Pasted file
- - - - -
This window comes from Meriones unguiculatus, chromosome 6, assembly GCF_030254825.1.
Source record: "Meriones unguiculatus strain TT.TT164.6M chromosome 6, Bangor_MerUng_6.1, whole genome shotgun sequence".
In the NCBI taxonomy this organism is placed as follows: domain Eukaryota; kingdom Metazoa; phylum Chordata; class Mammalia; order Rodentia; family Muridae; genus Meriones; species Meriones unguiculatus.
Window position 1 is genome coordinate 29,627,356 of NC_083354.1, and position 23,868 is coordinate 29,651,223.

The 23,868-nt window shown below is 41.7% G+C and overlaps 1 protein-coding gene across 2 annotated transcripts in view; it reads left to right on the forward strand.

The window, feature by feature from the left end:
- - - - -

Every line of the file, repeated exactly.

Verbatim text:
This window comes from Meriones unguiculatus, chromosome 6, assembly GCF_030254825.1.
Source record: "Meriones unguiculatus strain TT.TT164.6M chromosome 6, Bangor_MerUng_6.1, whole genome shotgun sequence".
In the NCBI taxonomy this organism is placed as follows: domain Eukaryota; kingdom Metazoa; phylum Chordata; class Mammalia; order Rodentia; family Muridae; genus Meriones; species Meriones unguiculatus.
Window position 1 is genome coordinate 29,627,356 of NC_083354.1, and position 23,868 is coordinate 29,651,223.

The 23,868-nt window shown below is 41.7% G+C and overlaps 1 protein-coding gene across 2 annotated transcripts in view; it reads left to right on the forward strand.

The window, feature by feature from the left end: